“Of course I do,” the knight said.
And so they returned back to the knight’s old post, where his fellow guards stood in wait. There was a strange look between them as they saw their old comrade pass through the open doors. A sort of wishful longing, a stirring of things long since repressed.
The knight also paused a moment in the doorway, and looked back at his home of many years: a wide, empty chasm stretching eternally like a void. He had no love for it…but it was a part of him, and he would feel its absence.
Not the drummer, though. He gleefully strode out into the sun, squinting up at the blinding orb. It hurt him to see it, but it was a hurt that felt good. Yes he was still in this dreary town, and yes he still missed the dancer terribly. But he was getting closer to her now. Closer to being back on the right way. He reached down to his sides and pulled up his long-forgotten batons. They were blackened by soot and chipped all around, but they would still serve him. He pounded out a marching rhythm, and at once the knight snapped out of his reverie and hastened to follow the beat.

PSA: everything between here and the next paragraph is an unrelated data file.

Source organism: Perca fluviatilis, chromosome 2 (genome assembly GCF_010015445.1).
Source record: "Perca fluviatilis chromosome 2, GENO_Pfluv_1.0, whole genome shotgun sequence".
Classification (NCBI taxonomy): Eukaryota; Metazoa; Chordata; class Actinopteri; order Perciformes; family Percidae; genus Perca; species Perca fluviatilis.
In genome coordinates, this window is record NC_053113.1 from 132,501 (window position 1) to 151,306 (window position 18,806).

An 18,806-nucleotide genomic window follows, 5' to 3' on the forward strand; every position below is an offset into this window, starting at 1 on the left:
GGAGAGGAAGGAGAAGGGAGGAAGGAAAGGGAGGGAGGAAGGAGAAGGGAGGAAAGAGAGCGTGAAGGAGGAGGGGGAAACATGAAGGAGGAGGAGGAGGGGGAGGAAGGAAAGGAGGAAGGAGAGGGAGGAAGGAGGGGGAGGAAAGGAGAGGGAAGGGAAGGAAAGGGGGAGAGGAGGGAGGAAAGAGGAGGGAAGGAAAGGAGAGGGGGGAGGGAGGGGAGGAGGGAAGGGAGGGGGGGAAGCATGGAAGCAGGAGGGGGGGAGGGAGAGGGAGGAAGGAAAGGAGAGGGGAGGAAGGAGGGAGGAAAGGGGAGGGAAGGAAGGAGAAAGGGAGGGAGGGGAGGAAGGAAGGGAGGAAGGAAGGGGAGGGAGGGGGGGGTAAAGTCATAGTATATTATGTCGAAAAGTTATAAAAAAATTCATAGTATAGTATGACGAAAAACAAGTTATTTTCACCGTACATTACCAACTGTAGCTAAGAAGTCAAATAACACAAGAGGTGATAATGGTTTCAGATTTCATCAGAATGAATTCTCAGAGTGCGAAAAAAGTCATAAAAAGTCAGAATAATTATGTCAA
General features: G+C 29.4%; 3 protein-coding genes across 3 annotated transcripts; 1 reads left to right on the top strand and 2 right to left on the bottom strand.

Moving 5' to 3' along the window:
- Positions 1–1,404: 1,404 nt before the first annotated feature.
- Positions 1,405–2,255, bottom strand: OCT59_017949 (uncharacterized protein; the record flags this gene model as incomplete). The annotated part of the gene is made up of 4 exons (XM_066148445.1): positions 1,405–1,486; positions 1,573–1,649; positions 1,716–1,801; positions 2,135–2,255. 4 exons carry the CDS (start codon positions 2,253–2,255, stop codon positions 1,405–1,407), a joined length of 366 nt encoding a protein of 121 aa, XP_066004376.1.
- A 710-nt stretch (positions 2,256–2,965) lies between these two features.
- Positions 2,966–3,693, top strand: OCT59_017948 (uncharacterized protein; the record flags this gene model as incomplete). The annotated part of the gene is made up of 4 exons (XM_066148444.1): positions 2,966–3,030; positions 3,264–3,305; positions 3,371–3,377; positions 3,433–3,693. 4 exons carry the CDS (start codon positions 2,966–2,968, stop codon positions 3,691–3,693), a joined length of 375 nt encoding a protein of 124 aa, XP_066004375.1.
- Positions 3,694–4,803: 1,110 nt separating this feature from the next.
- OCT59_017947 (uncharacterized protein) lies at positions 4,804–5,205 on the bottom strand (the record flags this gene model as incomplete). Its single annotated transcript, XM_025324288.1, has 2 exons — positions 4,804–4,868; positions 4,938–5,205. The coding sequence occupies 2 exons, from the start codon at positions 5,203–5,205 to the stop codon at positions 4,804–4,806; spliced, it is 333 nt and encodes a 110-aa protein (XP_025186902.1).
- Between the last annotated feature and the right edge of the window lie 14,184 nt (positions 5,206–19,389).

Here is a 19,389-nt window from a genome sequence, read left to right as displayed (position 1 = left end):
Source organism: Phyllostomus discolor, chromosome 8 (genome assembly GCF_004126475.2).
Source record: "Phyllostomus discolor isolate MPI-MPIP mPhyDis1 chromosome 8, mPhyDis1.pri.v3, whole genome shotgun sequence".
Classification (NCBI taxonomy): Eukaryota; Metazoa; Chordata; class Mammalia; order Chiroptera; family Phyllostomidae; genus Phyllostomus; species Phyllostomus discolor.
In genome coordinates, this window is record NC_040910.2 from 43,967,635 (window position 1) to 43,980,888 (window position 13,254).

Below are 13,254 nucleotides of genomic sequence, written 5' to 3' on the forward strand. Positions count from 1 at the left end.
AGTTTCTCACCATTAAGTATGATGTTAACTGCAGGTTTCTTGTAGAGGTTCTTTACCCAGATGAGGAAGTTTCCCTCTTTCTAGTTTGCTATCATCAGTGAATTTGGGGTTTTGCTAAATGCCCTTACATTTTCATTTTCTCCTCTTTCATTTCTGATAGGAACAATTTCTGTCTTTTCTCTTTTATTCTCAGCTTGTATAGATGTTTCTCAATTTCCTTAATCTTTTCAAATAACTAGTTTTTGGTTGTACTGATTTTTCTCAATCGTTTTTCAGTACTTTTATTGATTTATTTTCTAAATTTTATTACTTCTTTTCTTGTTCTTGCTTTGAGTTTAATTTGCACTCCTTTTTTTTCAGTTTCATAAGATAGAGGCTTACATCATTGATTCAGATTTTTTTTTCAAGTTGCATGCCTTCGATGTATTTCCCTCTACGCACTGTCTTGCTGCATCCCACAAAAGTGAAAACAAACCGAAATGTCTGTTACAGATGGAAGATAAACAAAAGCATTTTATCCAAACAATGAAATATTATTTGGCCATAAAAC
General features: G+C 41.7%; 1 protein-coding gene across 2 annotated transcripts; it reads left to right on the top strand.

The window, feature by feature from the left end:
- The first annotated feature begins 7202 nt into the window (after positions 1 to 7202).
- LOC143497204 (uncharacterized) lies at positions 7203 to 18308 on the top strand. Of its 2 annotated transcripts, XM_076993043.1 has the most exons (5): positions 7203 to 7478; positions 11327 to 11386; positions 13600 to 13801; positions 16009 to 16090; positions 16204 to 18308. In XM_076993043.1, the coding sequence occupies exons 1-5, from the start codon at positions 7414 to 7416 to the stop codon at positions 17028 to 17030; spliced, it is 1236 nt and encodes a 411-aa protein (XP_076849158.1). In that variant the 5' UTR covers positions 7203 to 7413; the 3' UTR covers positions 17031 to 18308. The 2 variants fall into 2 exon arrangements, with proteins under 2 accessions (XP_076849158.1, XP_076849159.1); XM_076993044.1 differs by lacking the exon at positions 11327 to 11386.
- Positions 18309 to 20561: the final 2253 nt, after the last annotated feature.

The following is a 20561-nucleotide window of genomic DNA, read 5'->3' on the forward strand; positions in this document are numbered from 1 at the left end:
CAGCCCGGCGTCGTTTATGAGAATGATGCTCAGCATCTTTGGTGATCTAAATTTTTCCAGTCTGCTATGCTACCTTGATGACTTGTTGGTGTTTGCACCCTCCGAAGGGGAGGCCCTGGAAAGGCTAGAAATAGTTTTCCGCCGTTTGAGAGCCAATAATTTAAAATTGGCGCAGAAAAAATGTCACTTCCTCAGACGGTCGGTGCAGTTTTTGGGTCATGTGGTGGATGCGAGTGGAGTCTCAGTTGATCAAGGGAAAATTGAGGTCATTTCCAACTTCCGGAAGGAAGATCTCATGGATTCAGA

After some unfortunate missteps our hero is back on track again. I mentioned in my last post that I expected audiences to be made uncomfortable by the drummer’s naivete. He has continually made mistakes that were painfully obvious to the rest of us, and he continued to do so today as he confided in the ventriloquist dummy.
But I wanted to pair those moments with a more positive take on ignorance. I expect readers will find charming his youthful wonder at the pile of discs “magically” increasing of their own accord, and also how he does not understand the meaning of dishonestly obtaining money. The fact that he is so unassuming and so innocent makes him endearing.
This whole sequence within the factory was a side detour in our hero’s journey. Detours such as this are quite common in stories, though some of them are handled better than others. With my next post I would like to examine what the function of such straying is, and how it can be utilized without having the story entirely lose its way. Come back next Monday for that, and then on Thursday we’ll pick things back up with the drummer and the knight.